III. ANALYSIS

A. Legal Standard for a Motion to Unseal Documents

"[T]he starting point in considering a motion to [un]seal court records is a 'strong presumption in favor of public access to judicial proceedings.'" United States ex rel. Schweitzer v. Oce, N.V., 577 F. Supp. 2d 169, 171 (D.D.C. 2008) (alteration in original) (quoting Equal Employment Opportunity Comm'n v. Nat'l Children's Ctr., Inc., 98 F.3d 1406, 1409 (D.C. Cir. 1996)); see also In re Sealed Case, 237 F.3d 657, 666 (D.C. Cir. 2001) (citations omitted). Although strong, this presumption is not absolute. The Supreme Court has stated that "[e]very court has supervisory power over its own records and files, and access has been denied where court files might have become a vehicle for improper purposes." Nixon v. Warner Commc'ns, Inc., 435 U.S. 589, 598 (1978) (internal citations omitted). "Courts have refused to permit their files to serve as reservoirs of libelous statements for press consumption . . . or as sources of business information that might harm a litigant's competitive standing." Id.

Whether the public should have access to judicial records and proceedings is a decision "best left to the sound discretion of the trial court, a discretion to be exercised in light of the relevant facts and circumstances of the particular case." Nixon, 435 U.S. at 599 (cited in United States v. Hubbard, 650 F.2d 293, 316-17 (D.C. Cir. 1980)). To aid the court's analysis, the D.C. Circuit has established a six-factor balancing test for determining whether documents should be sealed. These factors are: (1) the need for public access to the documents at issue; (2) the extent to which the public had access to the documents prior to the sealing order; (3) the fact that a party has objected to disclosure and the identity of that party; (4) the strength of the property and privacy interests involved; (5) the possibility of prejudice to those opposing disclosure; and (6) the purposes for which the documents were introduced. Johnson v. Greater Se. Cmty. Hosp., 951 F.2d 1268, 1277 n.14 (D.C. Cir. 1991) (citing Hubbard, 650 F.2d at 317-22).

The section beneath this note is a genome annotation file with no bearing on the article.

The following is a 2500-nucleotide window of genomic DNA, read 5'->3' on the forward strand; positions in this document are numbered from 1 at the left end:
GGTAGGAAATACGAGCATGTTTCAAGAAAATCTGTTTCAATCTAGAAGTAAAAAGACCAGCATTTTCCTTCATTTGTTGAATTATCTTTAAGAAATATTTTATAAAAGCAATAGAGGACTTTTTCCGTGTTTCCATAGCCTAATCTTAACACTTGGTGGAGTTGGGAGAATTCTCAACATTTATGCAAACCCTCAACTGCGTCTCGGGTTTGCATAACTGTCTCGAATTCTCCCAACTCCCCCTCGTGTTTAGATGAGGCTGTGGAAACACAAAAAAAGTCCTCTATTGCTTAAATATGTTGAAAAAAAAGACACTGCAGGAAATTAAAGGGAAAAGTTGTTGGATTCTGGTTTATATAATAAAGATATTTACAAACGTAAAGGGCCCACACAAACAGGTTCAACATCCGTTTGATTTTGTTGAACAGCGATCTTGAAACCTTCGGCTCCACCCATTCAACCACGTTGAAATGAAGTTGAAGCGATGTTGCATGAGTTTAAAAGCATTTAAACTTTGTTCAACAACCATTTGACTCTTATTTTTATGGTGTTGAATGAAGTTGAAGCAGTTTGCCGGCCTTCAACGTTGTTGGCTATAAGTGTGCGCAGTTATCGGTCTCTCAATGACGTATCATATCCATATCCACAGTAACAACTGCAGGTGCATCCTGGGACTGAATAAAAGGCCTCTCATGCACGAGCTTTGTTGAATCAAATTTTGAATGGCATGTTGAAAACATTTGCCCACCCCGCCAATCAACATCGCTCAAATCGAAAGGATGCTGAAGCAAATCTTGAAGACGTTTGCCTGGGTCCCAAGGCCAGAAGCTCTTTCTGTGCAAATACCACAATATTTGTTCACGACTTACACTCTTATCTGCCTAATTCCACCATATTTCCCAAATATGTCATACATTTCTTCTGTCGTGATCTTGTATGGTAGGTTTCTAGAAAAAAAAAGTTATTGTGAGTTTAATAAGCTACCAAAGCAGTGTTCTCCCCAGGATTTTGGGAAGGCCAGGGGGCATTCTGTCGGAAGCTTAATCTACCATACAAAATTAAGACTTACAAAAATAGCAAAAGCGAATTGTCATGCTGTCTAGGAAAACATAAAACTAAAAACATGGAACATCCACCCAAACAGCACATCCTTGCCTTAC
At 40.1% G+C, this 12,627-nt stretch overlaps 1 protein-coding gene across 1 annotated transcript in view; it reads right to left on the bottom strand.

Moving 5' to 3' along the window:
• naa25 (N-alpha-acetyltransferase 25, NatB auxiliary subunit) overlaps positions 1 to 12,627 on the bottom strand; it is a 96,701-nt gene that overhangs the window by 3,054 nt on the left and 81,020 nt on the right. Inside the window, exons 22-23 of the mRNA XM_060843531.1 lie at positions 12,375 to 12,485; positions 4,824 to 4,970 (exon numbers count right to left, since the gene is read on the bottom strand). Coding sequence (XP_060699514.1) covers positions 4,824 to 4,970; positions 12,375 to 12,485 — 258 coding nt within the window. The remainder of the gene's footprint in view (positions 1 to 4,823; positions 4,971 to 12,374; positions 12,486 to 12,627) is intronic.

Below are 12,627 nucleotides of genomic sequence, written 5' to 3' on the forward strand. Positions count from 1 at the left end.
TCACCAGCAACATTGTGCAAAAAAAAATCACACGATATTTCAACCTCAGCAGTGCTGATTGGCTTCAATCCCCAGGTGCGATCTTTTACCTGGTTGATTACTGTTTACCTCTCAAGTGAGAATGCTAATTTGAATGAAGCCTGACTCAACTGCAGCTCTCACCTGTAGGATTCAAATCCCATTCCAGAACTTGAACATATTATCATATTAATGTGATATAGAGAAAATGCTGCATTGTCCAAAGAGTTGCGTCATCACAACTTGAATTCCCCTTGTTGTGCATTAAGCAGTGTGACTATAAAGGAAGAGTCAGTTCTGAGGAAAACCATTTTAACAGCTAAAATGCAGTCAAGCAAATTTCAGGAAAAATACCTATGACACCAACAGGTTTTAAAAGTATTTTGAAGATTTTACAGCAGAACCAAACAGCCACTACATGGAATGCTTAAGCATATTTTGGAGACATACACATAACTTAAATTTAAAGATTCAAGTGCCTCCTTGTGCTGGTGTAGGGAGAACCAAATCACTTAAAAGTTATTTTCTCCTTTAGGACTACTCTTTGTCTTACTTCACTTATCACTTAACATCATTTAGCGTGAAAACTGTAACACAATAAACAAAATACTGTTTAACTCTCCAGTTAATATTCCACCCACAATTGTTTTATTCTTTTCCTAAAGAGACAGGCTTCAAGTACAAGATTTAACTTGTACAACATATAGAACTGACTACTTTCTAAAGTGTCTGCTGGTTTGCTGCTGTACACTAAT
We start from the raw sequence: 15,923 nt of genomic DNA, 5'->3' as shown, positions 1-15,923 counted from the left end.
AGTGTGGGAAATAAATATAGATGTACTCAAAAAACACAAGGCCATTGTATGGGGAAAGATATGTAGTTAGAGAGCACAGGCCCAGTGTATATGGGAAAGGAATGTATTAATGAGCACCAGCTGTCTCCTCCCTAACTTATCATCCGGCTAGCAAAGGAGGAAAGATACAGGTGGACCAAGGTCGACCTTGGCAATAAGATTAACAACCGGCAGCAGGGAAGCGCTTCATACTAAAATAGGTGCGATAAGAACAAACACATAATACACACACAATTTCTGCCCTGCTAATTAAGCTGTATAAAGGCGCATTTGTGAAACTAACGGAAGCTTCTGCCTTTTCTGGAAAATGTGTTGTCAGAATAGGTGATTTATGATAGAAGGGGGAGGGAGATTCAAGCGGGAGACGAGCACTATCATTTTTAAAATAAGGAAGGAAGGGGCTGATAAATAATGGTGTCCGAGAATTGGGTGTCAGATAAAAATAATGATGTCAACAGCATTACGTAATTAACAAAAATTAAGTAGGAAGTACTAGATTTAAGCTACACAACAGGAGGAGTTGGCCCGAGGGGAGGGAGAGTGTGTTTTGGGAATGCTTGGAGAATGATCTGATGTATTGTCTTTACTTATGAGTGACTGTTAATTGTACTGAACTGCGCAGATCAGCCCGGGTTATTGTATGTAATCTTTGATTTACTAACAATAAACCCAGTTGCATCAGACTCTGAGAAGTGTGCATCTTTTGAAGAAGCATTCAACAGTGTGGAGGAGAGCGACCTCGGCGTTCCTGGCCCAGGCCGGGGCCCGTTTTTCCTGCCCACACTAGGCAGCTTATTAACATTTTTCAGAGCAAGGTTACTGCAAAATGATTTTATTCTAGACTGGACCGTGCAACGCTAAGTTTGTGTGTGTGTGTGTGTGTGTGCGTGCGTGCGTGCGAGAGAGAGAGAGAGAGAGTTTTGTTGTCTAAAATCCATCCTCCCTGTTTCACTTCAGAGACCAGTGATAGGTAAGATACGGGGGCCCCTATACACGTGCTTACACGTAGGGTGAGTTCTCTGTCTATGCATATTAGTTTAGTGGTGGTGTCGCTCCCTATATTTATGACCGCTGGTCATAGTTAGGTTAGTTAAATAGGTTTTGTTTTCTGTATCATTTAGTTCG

Moreover, this Circuit has determined that "where both the public interest in access and the private interest in non-disclosure are strong, partial or redacted disclosure would satisfy both interests." Hubbard, 650 F.2d at 324-25. The district court may exercise its discretion to grant or deny a motion to seal in part or whole. Id. at 324.In exercising that discretion, "it is imperative that the district court articulate its reasons for electing to seal or not to seal a record." Nat'l Children's Ctr., Inc., 98 F.3d at 1410 (citing Johnson, 951 F.2d at 1277-78).

B. The Court Grants the Defendants' Motion to Unseal the Docket

To determine whether this action should be unsealed, the court examines the case in light of the six factors articulated in United ...